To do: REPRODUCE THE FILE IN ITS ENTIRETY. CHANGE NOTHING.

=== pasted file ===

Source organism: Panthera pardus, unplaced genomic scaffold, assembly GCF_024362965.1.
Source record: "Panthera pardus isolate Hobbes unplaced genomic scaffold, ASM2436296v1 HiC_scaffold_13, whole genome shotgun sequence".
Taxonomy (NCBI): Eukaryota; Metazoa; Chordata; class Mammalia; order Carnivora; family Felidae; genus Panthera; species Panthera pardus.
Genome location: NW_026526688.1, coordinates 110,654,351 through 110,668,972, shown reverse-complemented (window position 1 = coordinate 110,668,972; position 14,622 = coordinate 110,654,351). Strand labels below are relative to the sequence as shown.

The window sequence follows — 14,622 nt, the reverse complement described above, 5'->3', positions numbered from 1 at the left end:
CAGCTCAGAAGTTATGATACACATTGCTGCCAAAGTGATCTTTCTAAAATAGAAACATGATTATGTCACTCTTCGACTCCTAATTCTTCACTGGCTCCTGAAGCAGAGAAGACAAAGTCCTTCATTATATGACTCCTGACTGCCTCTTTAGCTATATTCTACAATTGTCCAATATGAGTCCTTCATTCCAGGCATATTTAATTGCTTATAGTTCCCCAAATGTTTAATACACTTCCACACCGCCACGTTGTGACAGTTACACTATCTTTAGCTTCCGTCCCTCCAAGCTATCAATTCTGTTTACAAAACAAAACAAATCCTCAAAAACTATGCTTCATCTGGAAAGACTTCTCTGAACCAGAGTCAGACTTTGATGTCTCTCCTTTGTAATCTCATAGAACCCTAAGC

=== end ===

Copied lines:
Source organism: Panthera pardus, unplaced genomic scaffold, assembly GCF_024362965.1.
Source record: "Panthera pardus isolate Hobbes unplaced genomic scaffold, ASM2436296v1 HiC_scaffold_13, whole genome shotgun sequence".
Taxonomy (NCBI): Eukaryota; Metazoa; Chordata; class Mammalia; order Carnivora; family Felidae; genus Panthera; species Panthera pardus.
Genome location: NW_026526688.1, coordinates 110,654,351 through 110,668,972, shown reverse-complemented (window position 1 = coordinate 110,668,972; position 14,622 = coordinate 110,654,351). Strand labels below are relative to the sequence as shown.

The window sequence follows — 14,622 nt, the reverse complement described above, 5'->3', positions numbered from 1 at the left end:
CAGCTCAGAAGTTATGATACACATTGCTGCCAAAGTGATCTTTCTAAAATAGAAACATGATTATGTCACTCTTCGACTCCTAATTCTTCACTGGCTCCTGAAGCAGAGAAGACAAAGTCCTTCATTATATGACTCCTGACTGCCTCTTTAGCTATATTCTACAATTGTCCAATATGAGTCCTTCATTCCAGGCATATTTAATTGCTTATAGTTCCCCAAATGTTTAATACACTTCCACACCGCCACGTTGTGACAGTTACACTATCTTTAGCTTCCGTCCCTCCAAGCTATCAATTCTGTTTACAAAACAAAACAAATCCTCAAAAACTATGCTTCATCTGGAAAGACTTCTCTGAACCAGAGTCAGACTTTGATGTCTCTCCTTTGTAATCTCATAGAACCCTAAGC